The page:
It is starting to feel like fall, mostly for us Floridians we have a few degrees lower than summer, so we will take what we can get! The Kids are back in school, business has picked up since the summer and everything seems to be “moving and shaking”. As the month of October approaches, so do the Holidays…uh oh, yes the Holidays, can we just skip those please? You can already see the shelves being stocked with pumpkins, decorations…etc. Holidays are a time to spend with family and friends, enjoying the memories of the years gone by, and looking forward to the future together. But for the widow, the holidays are some of the most painful reminders of her loss. Dealing with the death of a spouse during these festive times is difficult, and this difficulty is compounded by the fact that many friends and family members do not understand what you are going through. And it is not only holidays that can be painful. You will experience your loss all over again when you face each anniversary, birthday, and other special event without the one you held so dear.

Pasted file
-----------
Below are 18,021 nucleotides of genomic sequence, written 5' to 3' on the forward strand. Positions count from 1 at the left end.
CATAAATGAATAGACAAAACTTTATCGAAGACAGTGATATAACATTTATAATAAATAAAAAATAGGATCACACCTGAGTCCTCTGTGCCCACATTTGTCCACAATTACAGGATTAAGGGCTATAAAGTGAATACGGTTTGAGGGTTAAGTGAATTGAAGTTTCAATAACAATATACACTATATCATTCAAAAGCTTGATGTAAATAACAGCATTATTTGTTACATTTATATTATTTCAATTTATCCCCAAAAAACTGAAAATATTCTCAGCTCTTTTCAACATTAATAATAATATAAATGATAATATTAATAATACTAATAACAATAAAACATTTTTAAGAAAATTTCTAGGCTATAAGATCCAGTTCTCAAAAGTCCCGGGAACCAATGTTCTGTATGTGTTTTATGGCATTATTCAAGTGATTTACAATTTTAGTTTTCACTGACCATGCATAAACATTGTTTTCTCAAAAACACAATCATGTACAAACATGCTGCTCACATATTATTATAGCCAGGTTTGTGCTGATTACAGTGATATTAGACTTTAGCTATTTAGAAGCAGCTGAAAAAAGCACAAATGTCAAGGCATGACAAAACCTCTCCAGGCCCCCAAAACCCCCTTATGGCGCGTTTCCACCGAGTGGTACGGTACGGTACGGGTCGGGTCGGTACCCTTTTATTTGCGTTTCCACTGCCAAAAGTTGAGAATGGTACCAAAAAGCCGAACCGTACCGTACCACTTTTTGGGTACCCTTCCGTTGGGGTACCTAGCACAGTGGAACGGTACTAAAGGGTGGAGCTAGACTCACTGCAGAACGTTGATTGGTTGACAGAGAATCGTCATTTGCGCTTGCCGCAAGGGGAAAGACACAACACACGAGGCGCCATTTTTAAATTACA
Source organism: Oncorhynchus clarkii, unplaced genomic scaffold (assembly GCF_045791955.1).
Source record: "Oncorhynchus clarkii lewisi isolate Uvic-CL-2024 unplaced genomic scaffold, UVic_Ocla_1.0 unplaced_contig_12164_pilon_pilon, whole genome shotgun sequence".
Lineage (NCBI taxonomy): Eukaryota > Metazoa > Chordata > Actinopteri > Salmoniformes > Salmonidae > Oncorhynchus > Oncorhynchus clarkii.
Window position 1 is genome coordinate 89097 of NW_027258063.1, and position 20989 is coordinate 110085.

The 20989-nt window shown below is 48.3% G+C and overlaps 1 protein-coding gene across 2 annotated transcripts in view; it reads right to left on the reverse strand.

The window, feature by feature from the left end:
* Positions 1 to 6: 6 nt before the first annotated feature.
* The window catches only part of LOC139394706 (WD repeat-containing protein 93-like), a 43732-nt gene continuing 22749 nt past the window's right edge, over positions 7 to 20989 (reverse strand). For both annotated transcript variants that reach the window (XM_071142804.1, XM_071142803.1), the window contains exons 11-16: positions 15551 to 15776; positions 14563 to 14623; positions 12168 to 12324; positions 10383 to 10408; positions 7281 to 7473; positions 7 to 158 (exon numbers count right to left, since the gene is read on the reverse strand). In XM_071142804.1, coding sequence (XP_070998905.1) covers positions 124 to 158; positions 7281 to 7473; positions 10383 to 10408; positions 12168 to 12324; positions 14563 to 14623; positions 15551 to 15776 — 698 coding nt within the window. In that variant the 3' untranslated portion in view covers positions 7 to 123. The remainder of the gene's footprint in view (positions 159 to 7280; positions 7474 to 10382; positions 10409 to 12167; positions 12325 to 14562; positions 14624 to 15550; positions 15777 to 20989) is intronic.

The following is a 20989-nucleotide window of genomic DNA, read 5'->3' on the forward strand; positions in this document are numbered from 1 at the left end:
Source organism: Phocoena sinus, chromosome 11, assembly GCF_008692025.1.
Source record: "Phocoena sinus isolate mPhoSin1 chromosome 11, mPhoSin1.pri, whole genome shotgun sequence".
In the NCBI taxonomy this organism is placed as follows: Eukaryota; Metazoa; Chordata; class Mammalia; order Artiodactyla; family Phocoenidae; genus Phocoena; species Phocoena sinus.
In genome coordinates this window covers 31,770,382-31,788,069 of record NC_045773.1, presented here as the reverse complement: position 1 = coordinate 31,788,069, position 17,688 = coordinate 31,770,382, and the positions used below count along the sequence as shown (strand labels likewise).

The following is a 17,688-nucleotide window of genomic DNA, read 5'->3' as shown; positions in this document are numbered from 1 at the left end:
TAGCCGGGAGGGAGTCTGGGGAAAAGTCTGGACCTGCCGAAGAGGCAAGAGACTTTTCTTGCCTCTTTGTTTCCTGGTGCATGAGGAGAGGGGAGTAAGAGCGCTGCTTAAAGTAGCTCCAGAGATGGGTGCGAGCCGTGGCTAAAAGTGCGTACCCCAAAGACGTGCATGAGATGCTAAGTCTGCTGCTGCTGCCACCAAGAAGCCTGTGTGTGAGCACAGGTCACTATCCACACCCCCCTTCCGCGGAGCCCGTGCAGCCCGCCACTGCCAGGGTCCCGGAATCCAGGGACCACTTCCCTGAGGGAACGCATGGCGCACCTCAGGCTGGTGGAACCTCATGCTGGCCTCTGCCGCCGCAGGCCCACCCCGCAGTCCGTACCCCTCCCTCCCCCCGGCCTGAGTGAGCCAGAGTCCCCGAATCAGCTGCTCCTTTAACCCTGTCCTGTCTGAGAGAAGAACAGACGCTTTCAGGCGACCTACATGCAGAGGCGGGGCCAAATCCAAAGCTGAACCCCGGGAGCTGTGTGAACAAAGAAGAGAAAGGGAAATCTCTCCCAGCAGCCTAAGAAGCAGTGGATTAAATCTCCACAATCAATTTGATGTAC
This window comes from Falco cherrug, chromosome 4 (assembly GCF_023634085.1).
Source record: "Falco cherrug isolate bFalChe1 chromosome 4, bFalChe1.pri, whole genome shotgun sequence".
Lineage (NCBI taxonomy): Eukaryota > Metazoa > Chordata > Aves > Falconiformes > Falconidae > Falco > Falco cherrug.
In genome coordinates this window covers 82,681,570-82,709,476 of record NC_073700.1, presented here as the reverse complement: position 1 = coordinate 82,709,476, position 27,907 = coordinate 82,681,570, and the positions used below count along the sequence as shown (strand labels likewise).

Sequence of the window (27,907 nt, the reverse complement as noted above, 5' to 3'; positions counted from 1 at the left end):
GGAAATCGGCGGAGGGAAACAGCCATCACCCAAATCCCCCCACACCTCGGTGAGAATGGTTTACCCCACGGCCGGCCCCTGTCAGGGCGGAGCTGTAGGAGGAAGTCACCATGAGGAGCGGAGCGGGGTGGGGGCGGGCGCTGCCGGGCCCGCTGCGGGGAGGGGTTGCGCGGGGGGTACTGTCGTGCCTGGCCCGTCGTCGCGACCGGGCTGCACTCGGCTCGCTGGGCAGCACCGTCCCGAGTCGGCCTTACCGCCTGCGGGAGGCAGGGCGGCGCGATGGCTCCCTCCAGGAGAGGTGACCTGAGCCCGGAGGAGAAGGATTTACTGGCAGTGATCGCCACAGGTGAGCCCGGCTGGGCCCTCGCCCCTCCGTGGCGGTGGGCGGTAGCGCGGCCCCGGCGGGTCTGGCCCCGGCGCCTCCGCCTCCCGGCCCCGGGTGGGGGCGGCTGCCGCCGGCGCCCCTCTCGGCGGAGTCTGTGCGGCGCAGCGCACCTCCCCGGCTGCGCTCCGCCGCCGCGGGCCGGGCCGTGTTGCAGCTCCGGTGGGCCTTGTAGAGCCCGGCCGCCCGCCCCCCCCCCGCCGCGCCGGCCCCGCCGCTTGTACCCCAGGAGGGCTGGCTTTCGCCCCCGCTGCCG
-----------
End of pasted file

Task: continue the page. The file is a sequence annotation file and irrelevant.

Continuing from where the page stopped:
First things first, prepare yourself. Recognize what you are heading into. While you cannot predict what events will cause you pain, try to anticipate the possibilities, and then do what you can to avoid the situations that are too unbearable without you spouse. You can say “no” to well-meaning invitations, particularly if attending will make you more miserable, try to avoid events where you know 90% are going to be couples, this will isolate you and most likely bring anxiety to the situation. Remember, others will not understand what you are going through, and if attending a dinner party without your husband is going to cause your grief to climax, it is better to avoid it. You are not under any obligation to attend these events. Instead, invite some friends over, watch a movie you have been wanting to see, grab some delicious food and call it a night. Remember, your emotional and physical health is your first priority.
Family traditions will be reminders to you of your loss. If they are too painful, you need to give yourself permission to change them. Perhaps opening Christmas presents on a different day will be easier on you and/or if you have children. You may find that a change in the traditional menu will help you to be distracted enough to get through a difficult day.
As the Holidays slowly approach, I hope you are surrounded by tons of love and support. Remember, Baby-steps. – Andi